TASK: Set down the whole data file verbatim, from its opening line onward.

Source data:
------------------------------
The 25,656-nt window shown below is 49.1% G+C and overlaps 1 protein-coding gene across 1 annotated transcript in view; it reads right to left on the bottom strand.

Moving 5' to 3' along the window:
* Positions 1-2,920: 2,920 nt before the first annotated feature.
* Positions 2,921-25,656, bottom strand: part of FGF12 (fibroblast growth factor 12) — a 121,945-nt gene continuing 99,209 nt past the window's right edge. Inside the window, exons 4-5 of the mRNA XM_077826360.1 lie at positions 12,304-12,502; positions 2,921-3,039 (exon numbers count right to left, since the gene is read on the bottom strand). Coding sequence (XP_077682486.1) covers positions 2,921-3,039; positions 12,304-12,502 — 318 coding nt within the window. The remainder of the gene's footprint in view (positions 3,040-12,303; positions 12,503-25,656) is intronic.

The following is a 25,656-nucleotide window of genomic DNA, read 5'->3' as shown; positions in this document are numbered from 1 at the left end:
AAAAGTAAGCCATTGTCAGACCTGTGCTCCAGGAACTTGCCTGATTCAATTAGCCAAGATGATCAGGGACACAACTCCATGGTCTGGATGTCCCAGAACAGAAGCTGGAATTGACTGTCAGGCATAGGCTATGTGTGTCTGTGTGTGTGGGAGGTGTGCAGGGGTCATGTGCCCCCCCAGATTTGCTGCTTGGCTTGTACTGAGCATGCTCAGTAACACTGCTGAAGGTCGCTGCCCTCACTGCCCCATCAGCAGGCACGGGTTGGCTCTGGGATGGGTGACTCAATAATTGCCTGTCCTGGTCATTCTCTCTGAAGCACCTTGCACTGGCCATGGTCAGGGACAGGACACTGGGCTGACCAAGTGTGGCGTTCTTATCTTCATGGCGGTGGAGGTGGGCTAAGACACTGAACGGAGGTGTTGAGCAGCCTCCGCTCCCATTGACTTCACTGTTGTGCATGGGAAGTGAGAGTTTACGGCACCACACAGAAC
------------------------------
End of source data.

The 25,656-nt window shown below is 49.1% G+C and overlaps 1 protein-coding gene across 1 annotated transcript in view; it reads right to left on the bottom strand.

Moving 5' to 3' along the window:
* Positions 1-2,920: 2,920 nt before the first annotated feature.
* Positions 2,921-25,656, bottom strand: part of FGF12 (fibroblast growth factor 12) — a 121,945-nt gene continuing 99,209 nt past the window's right edge. Inside the window, exons 4-5 of the mRNA XM_077826360.1 lie at positions 12,304-12,502; positions 2,921-3,039 (exon numbers count right to left, since the gene is read on the bottom strand). Coding sequence (XP_077682486.1) covers positions 2,921-3,039; positions 12,304-12,502 — 318 coding nt within the window. The remainder of the gene's footprint in view (positions 3,040-12,303; positions 12,503-25,656) is intronic.

The following is a 25,656-nucleotide window of genomic DNA, read 5'->3' as shown; positions in this document are numbered from 1 at the left end:
AAAAGTAAGCCATTGTCAGACCTGTGCTCCAGGAACTTGCCTGATTCAATTAGCCAAGATGATCAGGGACACAACTCCATGGTCTGGATGTCCCAGAACAGAAGCTGGAATTGACTGTCAGGCATAGGCTATGTGTGTCTGTGTGTGTGGGAGGTGTGCAGGGGTCATGTGCCCCCCCAGATTTGCTGCTTGGCTTGTACTGAGCATGCTCAGTAACACTGCTGAAGGTCGCTGCCCTCACTGCCCCATCAGCAGGCACGGGTTGGCTCTGGGATGGGTGACTCAATAATTGCCTGTCCTGGTCATTCTCTCTGAAGCACCTTGCACTGGCCATGGTCAGGGACAGGACACTGGGCTGACCAAGTGTGGCGTTCTTATCTTCATGGCGGTGGAGGTGGGCTAAGACACTGAACGGAGGTGTTGAGCAGCCTCCGCTCCCATTGACTTCACTGTTGTGCATGGGAAGTGAGAGTTTACGGCACCACACAGAAC